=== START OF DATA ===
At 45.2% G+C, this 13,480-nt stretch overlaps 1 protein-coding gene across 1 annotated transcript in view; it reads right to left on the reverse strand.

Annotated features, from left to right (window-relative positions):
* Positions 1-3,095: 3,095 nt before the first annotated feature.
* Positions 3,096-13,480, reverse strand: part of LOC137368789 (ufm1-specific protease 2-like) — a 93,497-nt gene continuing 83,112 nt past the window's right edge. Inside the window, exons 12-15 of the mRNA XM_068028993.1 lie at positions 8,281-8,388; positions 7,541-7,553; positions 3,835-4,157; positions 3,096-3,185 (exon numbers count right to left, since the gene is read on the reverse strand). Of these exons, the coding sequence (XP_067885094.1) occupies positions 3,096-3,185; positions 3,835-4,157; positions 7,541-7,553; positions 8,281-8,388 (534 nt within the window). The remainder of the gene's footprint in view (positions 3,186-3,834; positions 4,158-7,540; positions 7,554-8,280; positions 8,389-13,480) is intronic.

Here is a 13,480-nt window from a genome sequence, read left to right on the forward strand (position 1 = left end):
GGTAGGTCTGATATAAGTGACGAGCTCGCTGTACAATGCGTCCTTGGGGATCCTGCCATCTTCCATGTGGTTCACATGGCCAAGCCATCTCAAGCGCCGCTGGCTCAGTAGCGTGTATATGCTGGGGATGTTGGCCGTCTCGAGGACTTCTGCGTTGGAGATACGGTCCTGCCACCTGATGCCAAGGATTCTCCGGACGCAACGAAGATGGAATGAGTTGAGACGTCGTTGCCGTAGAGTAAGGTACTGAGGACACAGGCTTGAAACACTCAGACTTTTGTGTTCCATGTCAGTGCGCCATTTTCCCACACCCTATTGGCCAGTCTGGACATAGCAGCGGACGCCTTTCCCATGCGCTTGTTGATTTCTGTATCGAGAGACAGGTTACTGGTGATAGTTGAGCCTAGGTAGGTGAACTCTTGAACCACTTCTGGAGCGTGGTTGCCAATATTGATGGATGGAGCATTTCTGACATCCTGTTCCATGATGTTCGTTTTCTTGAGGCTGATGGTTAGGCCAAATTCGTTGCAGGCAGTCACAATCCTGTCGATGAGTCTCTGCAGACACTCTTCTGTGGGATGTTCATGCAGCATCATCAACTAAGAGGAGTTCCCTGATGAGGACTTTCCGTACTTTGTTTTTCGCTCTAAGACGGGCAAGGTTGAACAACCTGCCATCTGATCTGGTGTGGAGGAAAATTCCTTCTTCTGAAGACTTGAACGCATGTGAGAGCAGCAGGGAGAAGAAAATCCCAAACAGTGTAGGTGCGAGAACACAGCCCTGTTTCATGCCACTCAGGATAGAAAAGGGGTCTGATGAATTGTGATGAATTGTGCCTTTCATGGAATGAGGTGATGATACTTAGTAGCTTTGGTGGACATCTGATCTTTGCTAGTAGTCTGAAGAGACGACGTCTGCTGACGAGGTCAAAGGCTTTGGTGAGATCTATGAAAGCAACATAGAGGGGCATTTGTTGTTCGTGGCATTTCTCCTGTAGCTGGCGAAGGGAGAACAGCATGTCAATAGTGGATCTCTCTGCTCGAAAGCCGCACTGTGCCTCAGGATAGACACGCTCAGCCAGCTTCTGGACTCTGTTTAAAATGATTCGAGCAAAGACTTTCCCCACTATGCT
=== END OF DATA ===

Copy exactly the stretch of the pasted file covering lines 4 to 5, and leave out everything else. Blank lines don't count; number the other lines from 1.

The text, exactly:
* Positions 3,096-13,480, reverse strand: part of LOC137368789 (ufm1-specific protease 2-like) — a 93,497-nt gene continuing 83,112 nt past the window's right edge. Inside the window, exons 12-15 of the mRNA XM_068028993.1 lie at positions 8,281-8,388; positions 7,541-7,553; positions 3,835-4,157; positions 3,096-3,185 (exon numbers count right to left, since the gene is read on the reverse strand). Of these exons, the coding sequence (XP_067885094.1) occupies positions 3,096-3,185; positions 3,835-4,157; positions 7,541-7,553; positions 8,281-8,388 (534 nt within the window). The remainder of the gene's footprint in view (positions 3,186-3,834; positions 4,158-7,540; positions 7,554-8,280; positions 8,389-13,480) is intronic.

Here is a 13,480-nt window from a genome sequence, read left to right on the forward strand (position 1 = left end):